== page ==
A manufacturing technician makes chemical additions before separating cerium oxide polishing particles and specks of glass. Photo courtesy of Flint Creek Resources.


FCR’s proprietary slurry collection and reclamation method involves chemically enhanced mechanical separation of the cerium particles from the waste materials. The equipment currently has no minimum batch size; the maximum batch size is 50 gallons. The entire process takes six hours for a full batch of 50 gallons.

These research efforts have also led to the development of virgin polishing powders engineered specifically for ease of reclamation. FCR manufactures and markets these as ECHO T-5 and T-8 glass-polishing compounds. The process and its results were presented in April 2014 at the University of Rochester Center for Emerging and Innovative Sciences Technology Showcase.

The reclamation process for cerium-based slurries is being continuously refined and improved through joint experiments with LLE and the purchase of additional equipment by FCR. FCR has provided Sydor with a small fleet of portable slurry collection units, which have helped increase shop-floor spent-slurry collection between 40 and 80 percent while minimizing waste discharge to drain. DOE dollars invested in equipment have increased FCR’s efficiency in its reclamation process and enabled FCR to handle larger volumes of spent slurry. The goal now is to achieve zero drain discharge while improving recycling efficiency to greater than 80 percent.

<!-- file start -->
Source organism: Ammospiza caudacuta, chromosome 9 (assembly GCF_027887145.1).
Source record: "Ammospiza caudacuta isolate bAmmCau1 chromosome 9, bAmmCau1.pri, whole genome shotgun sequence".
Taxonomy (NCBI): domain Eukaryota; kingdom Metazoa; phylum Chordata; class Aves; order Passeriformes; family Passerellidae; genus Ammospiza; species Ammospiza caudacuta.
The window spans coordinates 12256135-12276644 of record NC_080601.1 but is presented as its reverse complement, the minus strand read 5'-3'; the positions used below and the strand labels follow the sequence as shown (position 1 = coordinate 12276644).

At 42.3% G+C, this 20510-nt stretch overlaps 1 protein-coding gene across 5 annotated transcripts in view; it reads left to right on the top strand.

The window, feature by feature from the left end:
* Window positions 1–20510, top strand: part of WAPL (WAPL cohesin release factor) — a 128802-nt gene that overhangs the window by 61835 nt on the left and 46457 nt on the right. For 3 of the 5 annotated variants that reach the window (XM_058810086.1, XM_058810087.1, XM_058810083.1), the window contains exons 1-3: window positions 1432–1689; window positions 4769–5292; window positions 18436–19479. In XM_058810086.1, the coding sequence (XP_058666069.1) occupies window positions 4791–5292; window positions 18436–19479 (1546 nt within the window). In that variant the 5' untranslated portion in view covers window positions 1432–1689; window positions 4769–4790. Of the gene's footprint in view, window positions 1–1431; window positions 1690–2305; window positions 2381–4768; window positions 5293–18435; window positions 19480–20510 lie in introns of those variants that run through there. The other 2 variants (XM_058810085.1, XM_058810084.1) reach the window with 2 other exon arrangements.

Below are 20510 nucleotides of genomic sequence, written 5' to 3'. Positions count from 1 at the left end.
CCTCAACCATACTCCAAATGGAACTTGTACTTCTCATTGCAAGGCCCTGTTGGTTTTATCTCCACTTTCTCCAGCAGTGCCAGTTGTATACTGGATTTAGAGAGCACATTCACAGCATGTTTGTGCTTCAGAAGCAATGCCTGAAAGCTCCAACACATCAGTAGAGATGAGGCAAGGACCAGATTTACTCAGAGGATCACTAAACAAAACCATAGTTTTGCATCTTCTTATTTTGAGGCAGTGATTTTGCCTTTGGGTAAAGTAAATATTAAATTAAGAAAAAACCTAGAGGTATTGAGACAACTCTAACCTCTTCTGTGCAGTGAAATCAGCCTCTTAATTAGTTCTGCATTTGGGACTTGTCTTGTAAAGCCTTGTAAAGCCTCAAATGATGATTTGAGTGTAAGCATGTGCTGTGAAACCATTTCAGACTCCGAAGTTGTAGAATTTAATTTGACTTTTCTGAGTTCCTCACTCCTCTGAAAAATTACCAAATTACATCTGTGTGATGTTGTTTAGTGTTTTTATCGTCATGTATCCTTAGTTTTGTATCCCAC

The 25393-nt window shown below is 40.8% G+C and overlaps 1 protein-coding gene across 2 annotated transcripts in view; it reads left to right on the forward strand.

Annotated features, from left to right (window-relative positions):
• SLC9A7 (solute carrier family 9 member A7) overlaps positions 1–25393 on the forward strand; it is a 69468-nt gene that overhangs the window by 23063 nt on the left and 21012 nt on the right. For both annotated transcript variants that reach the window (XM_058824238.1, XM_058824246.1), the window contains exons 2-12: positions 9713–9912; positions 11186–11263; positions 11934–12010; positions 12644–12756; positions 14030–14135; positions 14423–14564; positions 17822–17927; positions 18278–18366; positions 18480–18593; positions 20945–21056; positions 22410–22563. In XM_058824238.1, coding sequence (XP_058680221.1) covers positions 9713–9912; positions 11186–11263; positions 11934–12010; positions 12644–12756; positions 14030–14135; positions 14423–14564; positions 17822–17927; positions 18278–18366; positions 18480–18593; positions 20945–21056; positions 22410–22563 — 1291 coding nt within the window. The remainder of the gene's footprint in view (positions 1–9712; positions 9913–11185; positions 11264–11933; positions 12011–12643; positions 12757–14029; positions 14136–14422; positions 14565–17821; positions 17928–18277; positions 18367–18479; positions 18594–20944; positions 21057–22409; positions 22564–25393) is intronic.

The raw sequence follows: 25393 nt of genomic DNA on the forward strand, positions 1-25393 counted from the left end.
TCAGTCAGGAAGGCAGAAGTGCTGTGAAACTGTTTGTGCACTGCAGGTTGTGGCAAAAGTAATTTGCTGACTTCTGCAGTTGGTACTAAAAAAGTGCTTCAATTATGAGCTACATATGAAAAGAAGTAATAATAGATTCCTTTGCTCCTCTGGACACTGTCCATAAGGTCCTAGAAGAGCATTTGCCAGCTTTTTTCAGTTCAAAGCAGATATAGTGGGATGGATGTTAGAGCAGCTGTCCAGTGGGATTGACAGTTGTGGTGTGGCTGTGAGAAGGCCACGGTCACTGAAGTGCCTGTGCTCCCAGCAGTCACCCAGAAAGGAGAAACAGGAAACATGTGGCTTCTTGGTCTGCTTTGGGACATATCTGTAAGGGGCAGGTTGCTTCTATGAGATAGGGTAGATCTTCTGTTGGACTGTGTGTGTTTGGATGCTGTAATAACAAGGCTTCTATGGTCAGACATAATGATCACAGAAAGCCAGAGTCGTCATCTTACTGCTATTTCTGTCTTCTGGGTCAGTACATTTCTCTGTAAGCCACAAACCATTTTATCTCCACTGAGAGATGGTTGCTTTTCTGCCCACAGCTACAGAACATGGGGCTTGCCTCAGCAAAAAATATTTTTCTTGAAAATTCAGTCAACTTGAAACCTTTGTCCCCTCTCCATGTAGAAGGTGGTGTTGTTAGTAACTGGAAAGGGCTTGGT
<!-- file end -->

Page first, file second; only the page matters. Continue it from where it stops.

This year, FCR will offer this service to other companies. Spent slurry analysis is currently in process with one customer, with two more expressing interest in the recycling process [FCR believes they should be anonymous]. FCR has also started expanding the scope of recycling efforts from cerium-based slurries to other materials, such as diamond-based polishing slurries. New chemistries will need to be developed for the reclamation of more complex spent slurries.

As for the future, the DOE funding is allowing FCR to design a POP (process on a pallet) system that could be leased to companies to recycle their polishing slurries on-site, which will save on shipping costs. FCR has plans to build a prototype in mid-2015.

Meet the authors

Michael Naselaris is general manager at Sydor Optics; email: mike@sydor.com. Zachary Hobbs is a process engineer at Sydor Optics; email: zach@sydor.com. For more information about Flint Creek Resources, contact Mark Mayton at mmayton@flintcr.com.

Acknowledgments

Work done by T. Jacobs, S. Jacobs and M. Mayton was supported in part by the U.S. Department of Energy under Award No. DE-EE0006033, by the DOE National Nuclear Security Administration under Award No. DE-NA0001944, and by NYS Empire State Development under Award No. C120177.